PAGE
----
They say the most obvious sign of a maturing industry is the increasing propensity of legislative authorities to bring some sort of influence to bear over them. Generally, that comes either in the form of new or revised taxes or regulatory changes through tighter policies or deregulation.
The IT industry in Australia is no newcomer to increasing attention from Federal, state and even local governments. In recent times, for example, we have seen government agencies put their noses into ISPs' business by regulating their role in Internet content filtering.
We have also seen them play moral minder by placing a moratorium on the granting of online gambling licences, and now there is the temptation to yield to the lobby groups proposing adjustments to laws restricting the parallel importing of software.
You would have to suspect there would be many a furrowed brow on executives at the local subsidiaries of global vendors. Potentially there are many new challenges to be faced arising from overseas suppliers and their economies of scale, labour cost and government regulation advantages over their Australian counterparts.
Should legislation be passed legalising parallel importing, where price is the key buying motive, there will be an added incentive for distributors and large resellers to bypass local channels.
Distributors are really the piggies in the middle of this debate. While on one hand they stand to see some previously watertight, exclusive distribution agreements circumnavigated by their resellers, they are also the ones with the infrastructure in place to add value to existing product ranges through playing the parallel import game. It would be interesting to see which way the various big and small distributors jump.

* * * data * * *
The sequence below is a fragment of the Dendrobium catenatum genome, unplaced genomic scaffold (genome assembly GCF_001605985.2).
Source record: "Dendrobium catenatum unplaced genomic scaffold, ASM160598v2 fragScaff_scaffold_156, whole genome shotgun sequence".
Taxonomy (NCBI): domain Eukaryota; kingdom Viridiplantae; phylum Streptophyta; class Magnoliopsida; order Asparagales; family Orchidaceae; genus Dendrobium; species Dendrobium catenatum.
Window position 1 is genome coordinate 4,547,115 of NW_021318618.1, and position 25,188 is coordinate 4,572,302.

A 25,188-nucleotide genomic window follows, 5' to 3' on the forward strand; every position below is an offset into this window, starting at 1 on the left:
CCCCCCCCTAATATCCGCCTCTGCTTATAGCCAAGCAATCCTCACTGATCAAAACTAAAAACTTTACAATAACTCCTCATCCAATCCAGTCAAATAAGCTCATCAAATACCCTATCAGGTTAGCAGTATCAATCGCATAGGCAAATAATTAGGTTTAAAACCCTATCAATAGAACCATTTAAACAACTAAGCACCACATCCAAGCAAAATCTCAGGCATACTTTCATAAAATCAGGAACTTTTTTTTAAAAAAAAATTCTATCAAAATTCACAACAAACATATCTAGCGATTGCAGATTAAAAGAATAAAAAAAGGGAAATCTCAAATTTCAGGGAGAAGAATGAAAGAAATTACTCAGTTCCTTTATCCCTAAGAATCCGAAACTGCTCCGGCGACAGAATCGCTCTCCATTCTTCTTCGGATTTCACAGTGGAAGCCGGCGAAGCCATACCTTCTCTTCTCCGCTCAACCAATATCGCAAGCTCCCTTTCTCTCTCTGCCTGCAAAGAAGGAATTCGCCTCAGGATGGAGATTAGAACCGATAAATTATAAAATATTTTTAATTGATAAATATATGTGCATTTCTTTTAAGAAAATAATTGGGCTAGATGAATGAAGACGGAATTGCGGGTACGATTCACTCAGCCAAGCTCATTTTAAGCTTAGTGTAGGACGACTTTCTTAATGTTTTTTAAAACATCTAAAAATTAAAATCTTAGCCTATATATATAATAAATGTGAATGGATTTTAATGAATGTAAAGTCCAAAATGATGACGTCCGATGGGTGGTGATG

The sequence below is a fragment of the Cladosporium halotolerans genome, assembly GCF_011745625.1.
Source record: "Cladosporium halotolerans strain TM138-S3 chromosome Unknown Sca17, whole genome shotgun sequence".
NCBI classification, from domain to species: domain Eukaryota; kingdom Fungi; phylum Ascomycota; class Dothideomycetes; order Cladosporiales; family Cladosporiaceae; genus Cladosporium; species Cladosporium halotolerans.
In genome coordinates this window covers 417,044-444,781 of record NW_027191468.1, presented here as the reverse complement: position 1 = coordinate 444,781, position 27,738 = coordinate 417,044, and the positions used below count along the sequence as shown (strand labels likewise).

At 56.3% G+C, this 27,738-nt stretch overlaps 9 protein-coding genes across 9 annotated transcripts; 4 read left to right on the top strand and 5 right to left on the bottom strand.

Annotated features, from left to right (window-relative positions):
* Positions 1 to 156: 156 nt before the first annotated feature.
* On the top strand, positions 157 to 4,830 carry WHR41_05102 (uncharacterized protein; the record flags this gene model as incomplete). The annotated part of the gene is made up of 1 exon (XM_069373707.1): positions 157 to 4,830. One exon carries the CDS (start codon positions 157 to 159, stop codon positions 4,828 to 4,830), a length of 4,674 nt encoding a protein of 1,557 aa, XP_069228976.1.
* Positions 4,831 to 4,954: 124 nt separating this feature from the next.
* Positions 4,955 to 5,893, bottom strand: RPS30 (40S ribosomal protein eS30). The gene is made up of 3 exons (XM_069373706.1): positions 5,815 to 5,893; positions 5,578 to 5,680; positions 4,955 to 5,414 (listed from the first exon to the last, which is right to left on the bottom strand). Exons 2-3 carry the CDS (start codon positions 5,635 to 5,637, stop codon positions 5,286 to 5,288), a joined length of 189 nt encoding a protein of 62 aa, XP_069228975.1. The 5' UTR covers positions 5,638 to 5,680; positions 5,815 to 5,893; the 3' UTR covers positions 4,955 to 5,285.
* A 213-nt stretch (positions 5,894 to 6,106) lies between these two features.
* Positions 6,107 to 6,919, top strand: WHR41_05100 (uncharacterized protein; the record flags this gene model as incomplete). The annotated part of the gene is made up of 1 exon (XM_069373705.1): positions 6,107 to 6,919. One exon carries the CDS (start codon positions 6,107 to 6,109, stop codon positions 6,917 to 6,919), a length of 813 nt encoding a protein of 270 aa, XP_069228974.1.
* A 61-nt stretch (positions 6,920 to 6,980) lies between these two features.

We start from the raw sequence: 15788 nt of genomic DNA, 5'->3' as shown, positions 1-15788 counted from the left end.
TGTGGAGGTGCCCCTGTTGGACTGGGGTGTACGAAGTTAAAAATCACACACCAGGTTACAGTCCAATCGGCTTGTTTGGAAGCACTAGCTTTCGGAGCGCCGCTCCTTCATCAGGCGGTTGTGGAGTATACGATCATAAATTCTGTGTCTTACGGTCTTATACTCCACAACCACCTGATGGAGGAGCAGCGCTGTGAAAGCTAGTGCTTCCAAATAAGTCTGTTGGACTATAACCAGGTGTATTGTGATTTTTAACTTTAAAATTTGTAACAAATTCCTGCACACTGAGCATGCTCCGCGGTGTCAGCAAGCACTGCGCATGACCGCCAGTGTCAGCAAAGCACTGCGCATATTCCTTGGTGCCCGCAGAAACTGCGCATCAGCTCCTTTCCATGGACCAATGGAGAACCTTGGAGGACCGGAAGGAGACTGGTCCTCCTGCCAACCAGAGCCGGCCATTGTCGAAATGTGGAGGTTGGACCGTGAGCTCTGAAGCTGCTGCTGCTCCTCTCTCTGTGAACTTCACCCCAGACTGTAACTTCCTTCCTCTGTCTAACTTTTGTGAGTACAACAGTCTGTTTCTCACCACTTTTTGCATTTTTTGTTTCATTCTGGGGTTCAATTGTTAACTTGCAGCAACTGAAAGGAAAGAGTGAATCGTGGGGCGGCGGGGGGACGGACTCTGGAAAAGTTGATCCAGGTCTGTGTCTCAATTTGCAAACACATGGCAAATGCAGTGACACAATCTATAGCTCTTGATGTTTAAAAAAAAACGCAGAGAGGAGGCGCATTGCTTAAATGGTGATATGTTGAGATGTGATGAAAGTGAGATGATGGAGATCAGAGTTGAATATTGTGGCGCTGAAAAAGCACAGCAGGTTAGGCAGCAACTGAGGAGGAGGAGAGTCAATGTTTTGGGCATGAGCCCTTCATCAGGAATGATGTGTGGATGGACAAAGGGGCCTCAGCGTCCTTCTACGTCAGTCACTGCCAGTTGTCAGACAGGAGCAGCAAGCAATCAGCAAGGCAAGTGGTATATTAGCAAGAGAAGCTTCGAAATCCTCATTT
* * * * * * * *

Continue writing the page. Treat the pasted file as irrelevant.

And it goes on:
Under the surface, as the final point of contact with users, resellers are the ones that will determine the success or failure of any parallel importing initiatives. If they are convinced that service and support levels will not diminish and the product and its documentation comes up to scratch, I am sure that parallel importing of software will explode.
On the other hand, if there is less money to be made for them in an industry already witnessing the dramatic erosion of margin for middlemen, many are likely to avoid it like the plague.
Meanwhile, as you are reading this editorial, there is every chance you are muttering under your breath about the numerous logistic problems arising from the current Federal Government's legacy to Australia - GST.
There is also some chance that you are being bowled over in the rush of corporate and domestic customers looking to take advantage of cheaper hardware. I hope it is the latter but suspect it is the former of the two scenarios on your plate this week.
On behalf of the ATO, welcome to the world of being a tax collection agency.
It is probably only fair to give the new tax system some bedding-down time before coming to hasty conclusions as to whether it is a friend or foe of the Australian IT channel. However, ARN is determined to assist the reseller community with the GST transition and keen to highlight how it has impacted on you.e-mail me at firstname.lastname@example.org and give me the good oil on how the new tax era has dawned in your part of the woods or with your opinions on whether parallel importing is good, bad or ugly for resellers.